The multifamily industry is constantly evolving, and it’s important to keep up-to-date with apartment market intelligence and trends. We’ve brought you the latest updates from MPF Research to help you stay competitive.
Here’s our take on two major updates released by MPF:
The future of Fannie and Freddie
In 2008, after taking a beating during the housing crisis, Fannie Mae and Freddie Mac were placed under the conservatorship of the Federal Housing Financing Corporation to ensure solvency for the for-sale market among other things.
In the years since, both agencies have lent important support to the growing multifamily segment. But there’s been an ongoing conversation about the future of Fannie and Freddie that revolves mostly around reducing taxpayer risk, and talk of major reform or even dissolution on both sides of the aisle in Washington.
The thrust of most of the discussion has been that it’s time for the private sector to pick up a lot more of the risk of mortgages. The Bipartisan Policy Center nonprofit think tank advised in 2013 that “the private sector must play a far greater role in bearing credit risk,” with GSE portfolios shrunk and their pricing structure moved “closer to what one might find if private capital were at risk.”
This year, the Urban Institute partnered with Moody’s Analytics to propose a government corporation called the National Mortgage Reinsurance Corporation (NMRC) to transfer more risk to the private sector. Within the housing finance system, the NMRC would be responsible for bearing catastrophic credit risk, mortgage securitization and furthering the public policy mission.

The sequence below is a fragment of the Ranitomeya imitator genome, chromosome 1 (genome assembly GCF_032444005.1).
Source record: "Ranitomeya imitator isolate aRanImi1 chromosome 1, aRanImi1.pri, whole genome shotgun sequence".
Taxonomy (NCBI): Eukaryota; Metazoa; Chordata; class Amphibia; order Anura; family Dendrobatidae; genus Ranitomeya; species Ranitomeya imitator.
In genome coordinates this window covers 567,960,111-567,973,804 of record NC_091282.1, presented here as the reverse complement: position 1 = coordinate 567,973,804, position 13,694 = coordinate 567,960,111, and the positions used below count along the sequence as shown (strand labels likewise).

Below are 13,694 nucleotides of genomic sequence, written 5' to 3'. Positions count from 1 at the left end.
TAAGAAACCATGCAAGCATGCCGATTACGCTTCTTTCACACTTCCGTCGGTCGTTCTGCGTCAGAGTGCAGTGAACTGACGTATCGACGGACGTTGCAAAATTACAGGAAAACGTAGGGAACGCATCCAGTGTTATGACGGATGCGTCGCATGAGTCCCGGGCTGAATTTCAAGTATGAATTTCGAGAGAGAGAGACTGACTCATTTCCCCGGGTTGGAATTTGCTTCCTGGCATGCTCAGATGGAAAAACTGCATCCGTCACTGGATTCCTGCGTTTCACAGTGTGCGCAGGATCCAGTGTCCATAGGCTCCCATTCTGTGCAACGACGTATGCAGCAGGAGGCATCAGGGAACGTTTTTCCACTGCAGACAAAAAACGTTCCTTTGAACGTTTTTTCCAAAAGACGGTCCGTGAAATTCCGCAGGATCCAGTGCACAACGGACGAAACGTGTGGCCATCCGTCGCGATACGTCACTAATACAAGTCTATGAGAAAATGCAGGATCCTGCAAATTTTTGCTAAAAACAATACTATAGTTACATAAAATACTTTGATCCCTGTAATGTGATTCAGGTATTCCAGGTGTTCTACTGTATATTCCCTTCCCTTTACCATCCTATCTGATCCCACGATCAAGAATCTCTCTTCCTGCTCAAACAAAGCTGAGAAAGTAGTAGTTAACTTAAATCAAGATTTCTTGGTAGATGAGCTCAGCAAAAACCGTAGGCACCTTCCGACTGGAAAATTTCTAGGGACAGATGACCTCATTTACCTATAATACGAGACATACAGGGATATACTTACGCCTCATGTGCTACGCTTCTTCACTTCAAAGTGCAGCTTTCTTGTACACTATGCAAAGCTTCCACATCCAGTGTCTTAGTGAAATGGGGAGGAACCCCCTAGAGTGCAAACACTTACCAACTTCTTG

But despite all the talk, the issues around Fannie and Freddie are complex, with an array of stakeholders weighing in. So don’t expect any significant action in the near term.
For a deeper look at the status of Fannie and Freddie, check out the full update from MPF Research.
Multifamily permits reach high plateau
MPF Research also reported this month that multifamily permit activity appears to have reached a plateau at levels well above historical norms, suggesting that apartment construction could ease over the coming year.
In August 2016, a total of 32,500 multifamily units were approved for construction by local governments nationwide, according to the U.S Census Bureau. This monthly figure was up 2.8% from July 2016, but down 3.6% from August 2015, indicating activity may be finally slowing.
At the end of 3Q 2016, more than 555,000 apartment units were under construction in the top 100 U.S. metros. That’s a feverish construction pace roughly 90% higher than the 20-year average.
For a more in-depth look at permit activity, read the full update from MPF Research.